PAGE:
However, I now consider that the most fundamental problem to be discussed for preventing a similar tragedy would be how to increase the financial aids of the government fully to support psychotherapy and psychiatric welfare.

14 Jun 01

48. A Film Made by Unifying Two Types

The 1999 film The Letter, directed by Manoel de Oliveira, was put on the screen in Osaka from June 30, 2001. It is an adaptation of Madam Lafayette's 17th century novel The Princess of Cleves. The story was transported to modern-day Paris. At first the audience might be surprised by the substitution of the Portuguese pop singer Pedro Abrunhosa (played by himself) for Duke Nemours. However, the film has a classical flavor in the use of titles before each chapter to summarize the situation, in the scene of Maria João Pires (played by herself) performing Schubert's impromptu on the piano, and above all in the depiction of rather outdated but respectable moral of the young and beautiful heroine (played elegantly by Chiara Mastroianni).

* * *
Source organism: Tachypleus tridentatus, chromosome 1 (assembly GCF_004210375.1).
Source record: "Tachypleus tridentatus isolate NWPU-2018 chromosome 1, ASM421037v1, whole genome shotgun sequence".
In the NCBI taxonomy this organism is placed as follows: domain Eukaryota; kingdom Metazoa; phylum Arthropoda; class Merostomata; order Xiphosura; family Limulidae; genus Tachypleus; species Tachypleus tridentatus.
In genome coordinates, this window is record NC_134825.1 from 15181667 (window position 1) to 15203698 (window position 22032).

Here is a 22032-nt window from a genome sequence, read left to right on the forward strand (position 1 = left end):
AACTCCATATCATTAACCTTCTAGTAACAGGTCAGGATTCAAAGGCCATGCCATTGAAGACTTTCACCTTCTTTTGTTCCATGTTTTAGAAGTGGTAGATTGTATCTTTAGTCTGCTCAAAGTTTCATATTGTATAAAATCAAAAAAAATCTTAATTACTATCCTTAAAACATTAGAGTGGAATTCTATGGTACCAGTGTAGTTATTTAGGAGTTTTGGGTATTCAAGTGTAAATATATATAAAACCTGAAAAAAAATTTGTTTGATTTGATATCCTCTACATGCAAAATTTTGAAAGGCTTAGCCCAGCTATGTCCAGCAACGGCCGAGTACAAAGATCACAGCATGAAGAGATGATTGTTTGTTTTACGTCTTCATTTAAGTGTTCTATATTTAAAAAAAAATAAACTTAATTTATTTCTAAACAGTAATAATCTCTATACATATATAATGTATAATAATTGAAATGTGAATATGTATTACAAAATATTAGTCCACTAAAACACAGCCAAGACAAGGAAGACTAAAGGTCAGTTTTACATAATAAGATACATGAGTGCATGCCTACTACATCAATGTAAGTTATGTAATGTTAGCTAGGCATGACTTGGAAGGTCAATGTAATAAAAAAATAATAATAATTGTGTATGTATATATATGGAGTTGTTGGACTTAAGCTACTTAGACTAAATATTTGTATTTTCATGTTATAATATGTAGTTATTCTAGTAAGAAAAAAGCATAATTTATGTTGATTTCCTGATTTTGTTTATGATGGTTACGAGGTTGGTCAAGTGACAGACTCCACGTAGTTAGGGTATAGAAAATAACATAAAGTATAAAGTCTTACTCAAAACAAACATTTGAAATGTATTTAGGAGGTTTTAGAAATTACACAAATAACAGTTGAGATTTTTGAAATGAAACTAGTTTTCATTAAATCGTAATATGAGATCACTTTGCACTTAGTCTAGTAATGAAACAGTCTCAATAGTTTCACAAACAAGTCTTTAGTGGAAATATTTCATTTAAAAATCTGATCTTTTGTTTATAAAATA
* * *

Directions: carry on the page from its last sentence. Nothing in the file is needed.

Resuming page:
In the leaflet1 sold at the theater, I found a review of the film written analytically by the music critic Kyoichi Kuroda. The review can be summarized as follows:

There are two types of film; one comes to show itself, jumping on the bandwagon of commercialism, and the other waits to be seen by willing people. The first type is similar to Abrunhosa's songs and Abrunhosa himself; and the second, to Schubert's impromptu and Mr. Cleves. In the present age when only entertainingness is valued, the film of the second type cannot be influential. Oliveira, who has noticed this, seems to me similar to Mrs. Cleves, whose mind moves between the two persons represented by the two types of music.